The costs of home ownership

The idea of owning your own home is probably an attractive one. With your name on the title deed, you wouldn’t be paying off someone else’s home loan, or need to deal with a landlord, or worry about the yearly increase. While it is an incredible (and oftentimes, romantic) idea, it’s important to know just how much owning a house can actually cost—it’s surprising how quickly the hidden and unexpected costs can add up. Let’s take a look at the costs involved in buying and owning a house:

If only the total cost of your house was what was advertised. In fact, depending on how you finance your house, it can be considerably more than you imagined. That’s why it’s a good idea to ensure that you have a decent deposit for your house before you take the plunge. This can drastically reduce your monthly repayments and the total cost of your house in the long term. If you would like to go this route (which is definitely recommended) then you should aim to save at least 8% of the property value for the deposit. The more you can save, the better - banks can ask for anything from 10% to 30% deposit depending on your credit score.

If you take out a bond, you will be charged a fee — called the initiation fee — by the bank. This can be paid upfront, or you can choose to have it added to your loan amount. Obviously, it’s better to pay this at the time of purchase to avoid having to pay additional interest later.

Here’s another big once-off payment you will need to make upfront. This duty is technically a government imposed tax, and without it, a property cannot be transferred to a new owner. If you purchase your property from a registered VAT vendor, such as a developer, you’ll only need to pay VAT and not the transfer duty. The VAT is included in the actual sale price and is not an over-and-above fee. The transfer duty is directly proportionate to the value of the property; the greater the value of your property, the higher the duty that needs to be paid. There are a few exemptions to transfer duty, such as certain properties (valued under R900 000) which are exempt from it. To calculate the transfer duty for a property within you budget range, see this great article by Private Property.

While transfer duties are imposed by the government, transfer costs are technically the legal fees required for an attorney to register your ownership of the property with the Deeds Office. This once-off fee ensures that your legal title to the property is protected. Many people don’t expect this expense and are then surprised when they have to fork out another R5000 to R10 000. If you would like to get an estimate of what these fees would be for your dream home, you can make use of an online home loan calculator.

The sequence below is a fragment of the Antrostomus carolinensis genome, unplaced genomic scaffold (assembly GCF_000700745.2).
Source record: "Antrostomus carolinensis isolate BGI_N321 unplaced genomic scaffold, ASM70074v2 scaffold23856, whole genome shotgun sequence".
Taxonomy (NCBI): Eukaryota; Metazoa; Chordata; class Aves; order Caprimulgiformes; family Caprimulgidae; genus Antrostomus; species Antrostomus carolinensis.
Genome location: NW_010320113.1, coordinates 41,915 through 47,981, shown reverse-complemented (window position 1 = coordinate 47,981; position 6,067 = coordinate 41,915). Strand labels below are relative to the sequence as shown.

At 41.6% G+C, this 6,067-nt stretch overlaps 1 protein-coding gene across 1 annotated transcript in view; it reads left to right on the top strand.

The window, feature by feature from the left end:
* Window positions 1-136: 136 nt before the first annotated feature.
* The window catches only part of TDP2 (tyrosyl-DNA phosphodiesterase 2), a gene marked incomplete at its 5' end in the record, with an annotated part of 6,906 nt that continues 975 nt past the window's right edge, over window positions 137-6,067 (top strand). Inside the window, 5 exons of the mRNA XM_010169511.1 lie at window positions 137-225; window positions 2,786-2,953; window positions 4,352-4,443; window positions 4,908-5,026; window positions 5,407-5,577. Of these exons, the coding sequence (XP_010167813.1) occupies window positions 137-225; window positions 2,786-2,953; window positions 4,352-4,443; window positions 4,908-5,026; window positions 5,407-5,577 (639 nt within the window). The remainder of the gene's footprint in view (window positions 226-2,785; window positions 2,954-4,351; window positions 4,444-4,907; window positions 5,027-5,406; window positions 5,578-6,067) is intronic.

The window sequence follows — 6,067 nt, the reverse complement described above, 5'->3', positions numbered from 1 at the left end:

When a bank grants someone a home loan, it registers a mortgage bond that ensures that it’s protected should anything go wrong. This bond needs to be registered, which usually happens at the same time as the transfer of the property. This is executed by a bank’s bond registration attorney, who will charge a once-off fee for registering the bond. As the buyer, you have to pay this fee before the registration process begins. A R1 000 000 bond for a freehold property might cost around R27,000. Private Property’s calculator (see link two paragraphs up) can help you with a more accurate figure.

When you have finally bought your house, finalised the transfer, and paid all the abovementioned fees, you might think that you’re done with all expenses associated with your new purchase. You’d be wrong. Unfortunately, the expenses we have already mentioned are only the tip of the iceberg. Here’s what else you need to consider:

If you have taken out a loan on your house, the bank is going to want to ensure that it’s covered should anything happen to you or the property. That’s why it will require you to take out both homeowners and life insurance. You will need to have these policies active for as long as you are paying back the loan.

Homeowners insurance protects the property from damage caused by things like floods or fires. Life insurance is cover that ensures that the cost of the remaining bond will be paid if the owner or bond owner dies. There are a number of different insurance companies that provide comprehensive plans, so shop around and find the best option for your circumstances and needs. If you don’t take these plans out through the bank (they offer their own set of plans when you take a loan), you will need to send them the proof of insurance purchased elsewhere.